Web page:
Mole mole!


Ok, for once I decided not to tackle making a condiment from scratch. I’ve long heard about mole (for those not down with the Spanish, it’s pronounced “MO-lay”), a Mexican sauce famous for having many, many ingredients. And by the way, those ingredients usually include chocolate! So naturally, it sounded like something I would eventually attempt.

However, after making homemade seitan and barbecue sauce this weekend for a “Cowboys and Ninjas” potluck, I was worn out.

So I bought mole sauce. One brand had chicken fat and other schmaltzy ingredients, but the one I settled on (Rogelio Bueno, available at fine markets like Bestway on Mt. Pleasant Street) was all veg. It did have artificial color, but I decided not to let that bother me.

Aside from not having animals among the ingredients, the inclusion of some form of chocolate was a crucial factor for me. Rogelio Bueno came through on both.

Here’s what I made:

Saucy Hoppin’ John

(The amounts here are not exact. If you try this, please let me know how it goes and any adjustments you made)

1 cup dried black-eyed peas, soaked overnight in cold water or brought to a boil and allowed to sit for an hour or two

3 tbs canola or olive oil or butter

1 medium onion, diced

Other diced veggies, as desired. In this case I included cactus leaf, fresh tomato, and mustard greens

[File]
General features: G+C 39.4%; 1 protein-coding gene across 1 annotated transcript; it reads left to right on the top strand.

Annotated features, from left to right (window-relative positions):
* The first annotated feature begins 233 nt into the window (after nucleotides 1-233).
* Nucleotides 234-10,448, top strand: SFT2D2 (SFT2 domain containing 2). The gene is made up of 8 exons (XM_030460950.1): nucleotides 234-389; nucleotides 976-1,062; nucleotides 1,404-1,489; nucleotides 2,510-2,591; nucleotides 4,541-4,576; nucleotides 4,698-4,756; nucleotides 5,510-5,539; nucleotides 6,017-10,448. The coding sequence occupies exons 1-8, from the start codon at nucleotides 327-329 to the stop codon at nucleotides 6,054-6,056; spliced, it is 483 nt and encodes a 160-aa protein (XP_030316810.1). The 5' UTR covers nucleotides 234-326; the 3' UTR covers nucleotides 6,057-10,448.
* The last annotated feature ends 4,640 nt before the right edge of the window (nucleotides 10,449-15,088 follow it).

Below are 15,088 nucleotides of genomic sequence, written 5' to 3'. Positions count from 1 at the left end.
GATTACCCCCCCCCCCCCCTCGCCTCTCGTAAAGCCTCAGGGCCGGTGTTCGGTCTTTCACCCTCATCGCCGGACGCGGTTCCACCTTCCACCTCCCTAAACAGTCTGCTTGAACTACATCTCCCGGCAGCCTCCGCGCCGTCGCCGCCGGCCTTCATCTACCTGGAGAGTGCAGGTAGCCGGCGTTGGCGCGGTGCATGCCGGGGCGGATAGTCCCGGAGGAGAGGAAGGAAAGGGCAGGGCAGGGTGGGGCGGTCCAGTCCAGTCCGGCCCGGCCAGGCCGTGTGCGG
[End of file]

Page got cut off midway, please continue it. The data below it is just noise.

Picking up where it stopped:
1 tsp salt, or to taste

¼ cup salsa (optional)

½ cup diced or crushed canned tomato (optional)

3 cups water

Handful of cilantro, chopped (optional)

2 Tbs mole sauce, or to your taste

6 Tbs water or stock

In a large, heavy-bottomed saucepan, heat oil or butter. When hot enough for a piece of onion to sizzle, add all of the onion and other veggies, except greens. Sauté for about 5 minutes, or until onions approach translucency (if that’s a word).

Now mix the 2 Tbs. mole with 6 Tbs. water and stir into your peas. If you’re using another amount, keep in mind the ratio of 1 part mole to 3 parts water.

Add salt, salsa and canned tomato if you’re using them, along with the 3 cups water. Cover and bring to a boil. Lower heat to a lively simmer. Cover and let simmer for 10 minutes, then throw in greens if you’re using them and stir. Cover again and simmer for another 15-20 minutes, keeping an eye on the pot and adding water if necessary. There should always be generous amounts of simmering broth.

When black-eyed peas are tender, it’s done! Well, except if you’re using cilantro. That you can stir in at the end. It will wilt but not over cook and keep a nice, bright green color along with the bright green cilantro flavor.

Eat this stuff by scooping it up with tortillas. It’s up to you if you want to be amused by the way this combines American soul food with Mexican tradition. Peace on Earth, and good will toward everybody.



2 thoughts on “Mole mole!

  1. Huzzah! Mole is one of my favorites, but extremely hard to find as a vegetarian choice. Many recipes have shredded pork or other meat-bits in ’em. Thanks for the groundwork on this; I’ll give it a go and let you know how it turns out.

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